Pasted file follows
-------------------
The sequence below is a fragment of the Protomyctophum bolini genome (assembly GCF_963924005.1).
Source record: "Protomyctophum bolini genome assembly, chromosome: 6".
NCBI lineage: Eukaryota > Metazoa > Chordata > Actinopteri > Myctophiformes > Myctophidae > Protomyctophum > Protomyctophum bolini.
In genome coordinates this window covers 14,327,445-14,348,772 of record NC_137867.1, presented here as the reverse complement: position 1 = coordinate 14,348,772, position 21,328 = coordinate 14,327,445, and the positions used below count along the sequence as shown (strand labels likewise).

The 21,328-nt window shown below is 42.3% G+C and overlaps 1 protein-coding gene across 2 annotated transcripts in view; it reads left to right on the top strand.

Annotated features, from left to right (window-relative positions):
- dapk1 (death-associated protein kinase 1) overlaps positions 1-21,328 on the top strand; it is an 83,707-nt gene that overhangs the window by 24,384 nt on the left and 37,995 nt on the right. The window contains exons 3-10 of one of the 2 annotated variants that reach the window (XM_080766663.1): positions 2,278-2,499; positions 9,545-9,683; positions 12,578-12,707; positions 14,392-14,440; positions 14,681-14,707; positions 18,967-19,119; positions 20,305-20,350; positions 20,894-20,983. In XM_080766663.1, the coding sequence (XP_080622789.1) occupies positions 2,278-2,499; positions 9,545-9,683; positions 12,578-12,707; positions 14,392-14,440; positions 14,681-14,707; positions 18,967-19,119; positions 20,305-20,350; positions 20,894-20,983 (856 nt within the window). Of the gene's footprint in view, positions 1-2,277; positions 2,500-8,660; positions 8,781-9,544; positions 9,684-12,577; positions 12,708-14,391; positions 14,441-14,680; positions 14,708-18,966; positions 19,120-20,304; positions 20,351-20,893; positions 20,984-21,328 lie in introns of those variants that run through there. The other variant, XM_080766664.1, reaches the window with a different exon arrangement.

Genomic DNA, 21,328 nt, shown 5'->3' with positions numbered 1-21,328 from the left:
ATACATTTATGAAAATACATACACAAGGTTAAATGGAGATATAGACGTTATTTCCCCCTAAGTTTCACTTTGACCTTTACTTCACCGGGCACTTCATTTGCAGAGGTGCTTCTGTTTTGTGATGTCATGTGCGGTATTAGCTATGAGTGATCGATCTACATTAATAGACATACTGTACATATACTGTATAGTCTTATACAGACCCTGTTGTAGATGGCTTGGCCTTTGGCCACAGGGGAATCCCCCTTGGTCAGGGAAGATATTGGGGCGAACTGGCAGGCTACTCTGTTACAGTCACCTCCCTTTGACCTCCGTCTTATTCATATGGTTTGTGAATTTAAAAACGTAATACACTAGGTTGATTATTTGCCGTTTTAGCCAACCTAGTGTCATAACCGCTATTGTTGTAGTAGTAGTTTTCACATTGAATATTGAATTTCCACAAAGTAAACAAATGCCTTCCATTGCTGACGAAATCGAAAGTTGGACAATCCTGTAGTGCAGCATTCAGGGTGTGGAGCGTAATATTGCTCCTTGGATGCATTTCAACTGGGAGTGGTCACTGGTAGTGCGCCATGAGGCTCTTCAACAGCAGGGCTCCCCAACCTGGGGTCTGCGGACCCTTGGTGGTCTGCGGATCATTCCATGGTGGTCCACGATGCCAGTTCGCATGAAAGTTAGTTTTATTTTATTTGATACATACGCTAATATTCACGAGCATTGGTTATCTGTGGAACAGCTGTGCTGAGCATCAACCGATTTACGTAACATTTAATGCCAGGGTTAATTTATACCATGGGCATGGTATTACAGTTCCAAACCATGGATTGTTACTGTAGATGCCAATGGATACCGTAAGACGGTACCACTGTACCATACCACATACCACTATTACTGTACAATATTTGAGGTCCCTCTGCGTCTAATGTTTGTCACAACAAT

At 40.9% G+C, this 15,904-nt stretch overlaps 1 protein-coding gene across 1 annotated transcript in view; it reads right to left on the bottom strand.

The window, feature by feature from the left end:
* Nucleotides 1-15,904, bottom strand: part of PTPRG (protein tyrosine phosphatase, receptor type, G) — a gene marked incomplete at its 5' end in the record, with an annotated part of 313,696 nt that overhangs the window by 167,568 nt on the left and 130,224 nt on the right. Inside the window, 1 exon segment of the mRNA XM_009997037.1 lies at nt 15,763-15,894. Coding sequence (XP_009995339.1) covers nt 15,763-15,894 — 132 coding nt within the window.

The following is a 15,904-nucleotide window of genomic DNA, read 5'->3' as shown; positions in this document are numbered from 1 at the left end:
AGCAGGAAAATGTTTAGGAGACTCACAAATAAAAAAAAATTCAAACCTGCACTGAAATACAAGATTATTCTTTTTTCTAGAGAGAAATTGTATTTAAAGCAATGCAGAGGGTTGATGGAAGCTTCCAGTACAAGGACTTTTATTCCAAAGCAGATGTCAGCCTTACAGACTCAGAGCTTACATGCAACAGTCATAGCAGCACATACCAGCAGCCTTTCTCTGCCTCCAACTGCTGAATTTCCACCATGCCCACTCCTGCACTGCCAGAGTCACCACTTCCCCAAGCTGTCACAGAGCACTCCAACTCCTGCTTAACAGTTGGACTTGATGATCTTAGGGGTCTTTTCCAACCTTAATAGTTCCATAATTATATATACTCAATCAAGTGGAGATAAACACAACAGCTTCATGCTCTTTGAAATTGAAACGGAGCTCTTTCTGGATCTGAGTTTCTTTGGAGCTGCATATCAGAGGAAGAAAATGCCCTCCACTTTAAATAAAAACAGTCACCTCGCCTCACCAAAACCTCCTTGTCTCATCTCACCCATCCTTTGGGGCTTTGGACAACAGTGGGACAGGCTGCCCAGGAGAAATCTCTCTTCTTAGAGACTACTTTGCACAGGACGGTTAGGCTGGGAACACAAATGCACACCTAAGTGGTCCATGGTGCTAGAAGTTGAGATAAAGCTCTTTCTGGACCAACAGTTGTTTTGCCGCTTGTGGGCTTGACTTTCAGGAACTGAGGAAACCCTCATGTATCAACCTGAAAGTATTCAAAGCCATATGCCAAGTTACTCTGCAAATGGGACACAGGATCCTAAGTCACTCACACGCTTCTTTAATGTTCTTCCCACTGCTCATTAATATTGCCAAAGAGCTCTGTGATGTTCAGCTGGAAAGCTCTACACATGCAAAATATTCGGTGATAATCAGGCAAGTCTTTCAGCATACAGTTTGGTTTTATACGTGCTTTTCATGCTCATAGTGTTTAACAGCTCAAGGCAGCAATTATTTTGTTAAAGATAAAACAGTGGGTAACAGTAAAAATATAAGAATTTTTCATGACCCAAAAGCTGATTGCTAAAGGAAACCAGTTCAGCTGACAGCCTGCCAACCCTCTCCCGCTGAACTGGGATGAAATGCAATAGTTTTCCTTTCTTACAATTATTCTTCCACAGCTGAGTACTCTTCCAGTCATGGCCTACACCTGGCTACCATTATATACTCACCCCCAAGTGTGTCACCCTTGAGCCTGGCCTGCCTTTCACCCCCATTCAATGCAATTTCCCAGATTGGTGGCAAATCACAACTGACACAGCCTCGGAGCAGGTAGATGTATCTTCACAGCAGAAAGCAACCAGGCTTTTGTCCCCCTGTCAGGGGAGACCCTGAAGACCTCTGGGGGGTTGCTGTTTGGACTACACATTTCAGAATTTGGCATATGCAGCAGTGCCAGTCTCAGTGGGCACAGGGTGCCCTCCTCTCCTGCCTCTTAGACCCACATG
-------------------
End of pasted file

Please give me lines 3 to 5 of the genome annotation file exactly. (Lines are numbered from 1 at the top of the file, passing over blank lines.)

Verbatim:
NCBI lineage: Eukaryota > Metazoa > Chordata > Actinopteri > Myctophiformes > Myctophidae > Protomyctophum > Protomyctophum bolini.
In genome coordinates this window covers 14,327,445-14,348,772 of record NC_137867.1, presented here as the reverse complement: position 1 = coordinate 14,348,772, position 21,328 = coordinate 14,327,445, and the positions used below count along the sequence as shown (strand labels likewise).

The 21,328-nt window shown below is 42.3% G+C and overlaps 1 protein-coding gene across 2 annotated transcripts in view; it reads left to right on the top strand.